Now, concerning NTS, look at the academic requirements for a PhD (found on the NTS website) and compare them to a PhD at any given legitimately accredited school. A PhD can be obtained from NTS for reading 6 books, writing a 10 page review for each book, then, writing a 60 page dissertation with as little as 20 sources in the bibliography. This is not PhD level academics. If a school wants to prepare persons for ministry, that is commendable. Let them offer certificates or diplomas. But to award PhD degrees for this type of work is misleading at best and deceptive at worst.

    Concerning accreditation, the vast majority of unaccredited religious schools misrepresent the reason they are not legitimately accredited. To state they are not accredited because it allows them to operate freely without government interference in terms of doctrine, theology, etc., is blatantly false.
  7. LGFlood

    LGFlood New Member

    Hear, Hear! This is definitely one of my pet peeves. Someone in ministry should earn their doctorate the same way every one else does. It took me four years for my B.S., will be a total of three years for my M.Div. and after waiting a few years, will take me an additional four years for my D.Min. (I realize Ph.D's can take longer but you get my drift.) Furthermore, I have read on the NTS website how they tout the academic achievements of the faculty, yet fail to provide names and the institutions they attended. This is also a red flag with mills.
  8. Johann

    Johann Well-Known Member

    I note the address of this "home of the $2595 Doctorate" is on Ruffian Lane.
    Is this somehow significant, perhaps? :smile:

    Yep - "thieves do break in and steal," as the Bible says. Nowadays, they can do it by Internet.

    Last edited by a moderator: Jun 24, 2013
  9. RAM PhD

    RAM PhD Member

    The Lane of Ruffians, coupled with NTS's proximity to the Newburgh/Evansville region and indirect (perhaps?) relationship with the Green River Triad (Trinity College of the Bible/Master's Divinity/Newburgh Theological), could indeed be significant, Johann.
  10. Johann

    Johann Well-Known Member

    I am somewhat familiar with that "triad" - and of course I've also heard of the Asian gangs called "triads." Interestingly, Trinity Newburgh once had a "validation" agreement with Uni. of Wales - a subject currently under discussion in another thread.

    It is perhaps significant that the U. of Wales "validation" scheme - involving around 240 schools, with almost no oversight - fell apart, soon after the discovery that U. Wales was "validating" the degrees of Trinity Newburgh - an unaccredited institution.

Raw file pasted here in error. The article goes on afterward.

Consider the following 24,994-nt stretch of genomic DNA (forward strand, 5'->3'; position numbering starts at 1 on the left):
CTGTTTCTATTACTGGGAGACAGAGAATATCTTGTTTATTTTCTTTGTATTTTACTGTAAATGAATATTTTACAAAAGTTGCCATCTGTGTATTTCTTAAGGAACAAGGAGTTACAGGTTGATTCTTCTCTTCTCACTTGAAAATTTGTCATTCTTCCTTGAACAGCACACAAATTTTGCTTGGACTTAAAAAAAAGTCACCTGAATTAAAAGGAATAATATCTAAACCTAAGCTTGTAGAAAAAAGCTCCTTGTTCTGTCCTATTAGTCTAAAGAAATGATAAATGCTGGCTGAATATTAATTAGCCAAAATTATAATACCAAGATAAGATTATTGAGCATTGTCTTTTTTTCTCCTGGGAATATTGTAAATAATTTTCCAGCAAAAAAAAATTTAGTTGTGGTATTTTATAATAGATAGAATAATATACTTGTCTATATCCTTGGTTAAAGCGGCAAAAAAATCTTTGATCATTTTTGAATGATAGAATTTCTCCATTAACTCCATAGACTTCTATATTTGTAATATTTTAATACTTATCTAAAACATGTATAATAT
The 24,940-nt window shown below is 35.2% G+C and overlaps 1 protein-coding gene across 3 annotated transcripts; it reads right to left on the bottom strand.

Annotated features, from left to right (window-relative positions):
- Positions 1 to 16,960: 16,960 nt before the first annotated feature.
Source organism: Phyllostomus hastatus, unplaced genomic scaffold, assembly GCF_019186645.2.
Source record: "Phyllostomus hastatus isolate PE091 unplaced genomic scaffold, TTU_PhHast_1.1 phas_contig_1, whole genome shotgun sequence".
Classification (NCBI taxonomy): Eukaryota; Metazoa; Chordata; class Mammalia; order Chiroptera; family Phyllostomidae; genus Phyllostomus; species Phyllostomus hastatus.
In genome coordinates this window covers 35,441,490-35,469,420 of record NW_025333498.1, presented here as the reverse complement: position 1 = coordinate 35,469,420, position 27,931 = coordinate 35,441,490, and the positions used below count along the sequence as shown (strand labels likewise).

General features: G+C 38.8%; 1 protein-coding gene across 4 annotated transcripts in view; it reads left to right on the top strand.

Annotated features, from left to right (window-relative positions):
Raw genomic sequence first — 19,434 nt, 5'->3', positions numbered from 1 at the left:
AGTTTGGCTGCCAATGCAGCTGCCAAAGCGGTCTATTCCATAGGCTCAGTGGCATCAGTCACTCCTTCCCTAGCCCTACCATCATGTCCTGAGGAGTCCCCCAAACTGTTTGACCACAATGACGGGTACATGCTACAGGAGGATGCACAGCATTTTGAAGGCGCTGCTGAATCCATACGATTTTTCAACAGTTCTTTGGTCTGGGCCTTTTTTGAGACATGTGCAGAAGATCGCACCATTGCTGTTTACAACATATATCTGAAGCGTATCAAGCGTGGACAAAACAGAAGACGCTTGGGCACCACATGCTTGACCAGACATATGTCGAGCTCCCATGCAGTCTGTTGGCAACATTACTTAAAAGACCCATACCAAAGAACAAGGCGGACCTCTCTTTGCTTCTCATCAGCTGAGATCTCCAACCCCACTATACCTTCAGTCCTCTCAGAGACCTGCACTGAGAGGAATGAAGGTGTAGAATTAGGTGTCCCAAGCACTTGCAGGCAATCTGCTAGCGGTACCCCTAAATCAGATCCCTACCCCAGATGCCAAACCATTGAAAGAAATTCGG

The result: end of U. of Wales as we knew it - and of course the "validations."

  11. LGFlood

    LGFlood New Member

    Yes, but I believe the validation with Trinity College and Seminary was with the University of Liverpool, though they are no longer touting that. They have also apparently given up on obtaining NA.
  12. RAM PhD

    RAM PhD Member

    Yes, it was Liverpool. One could pay a $225 validation fee and have the beautiful glossy UoL sticker added to one's diploma. As Lance has noted, this relationship is no longer intact. A similar one with Christ Church also went by the wayside.
  13. Ted Heiks

    Ted Heiks Moderator and Distinguished Senior Member Staff Member

    Trinity had been validated by both the University of Liverpool and the University of Wales.
  14. RAM PhD

    RAM PhD Member

    But Wales had no beautiful glossy sticker. :smile:
  15. Johann

    Johann Well-Known Member

    Yes - Trinity Newburgh, the Seminary of the Yellow Stickers, has been flogged to death and suffered multiple resurrections in all the fora.

    (1) Yellow "Liverpool Stickers."
    (2) Canterbury "Endorsement"
    (3) Failed attempt at RA
    (4) Uni. of Wales "validation"
    (5) Failed attempt at NA

    I may have the order wrong. Why would I want to keep it in my head? Darn it, Ted! :jester: IIRC, there's a poem about all this somewhere on the forum. This is old stuff, guys!

    Last edited by a moderator: Jun 26, 2013
  16. Johann

    Johann Well-Known Member

    Just to show I read your stuff, Lance - it was Liverpool - Canterbury - Failed RA - Wales - Failed NA. :smile:

  17. RAM PhD

    RAM PhD Member

    And the sad thing is that at one time Trinity (Newburgh) had the potential to become a respected institution (notice I said potential). Most all the faculty had solid RA/ATS credentials (with the exception of a few within the administration). Trinity appeared to be making substantive changes per the rigor/requirements of its programs. They dropped the PhD (which I'm sure was one of the more lucrative programs) and appeared to be on the verge of NCA approval. Then...
  18. frkurt

    frkurt New Member

    Hi - sorry to dredge things up from the past. Is Newburgh Theological Seminary a respectable place now? I saw someone recently using the doctorate from Newburgh as a credential in an academic setting, and I wondered about it, since I've read/heard so much over the years that would lead to me to suspect that a Newburgh degree would not be an acceptable credential to be touting. Just wondering, really. Thanks.
  19. Kizmet

    Kizmet Moderator Staff Member

    OK, that's nicely teed-up for Levicoff once he wakes up from his nap.
  20. Steve Levicoff

    Steve Levicoff Well-Known Member


    Um, no.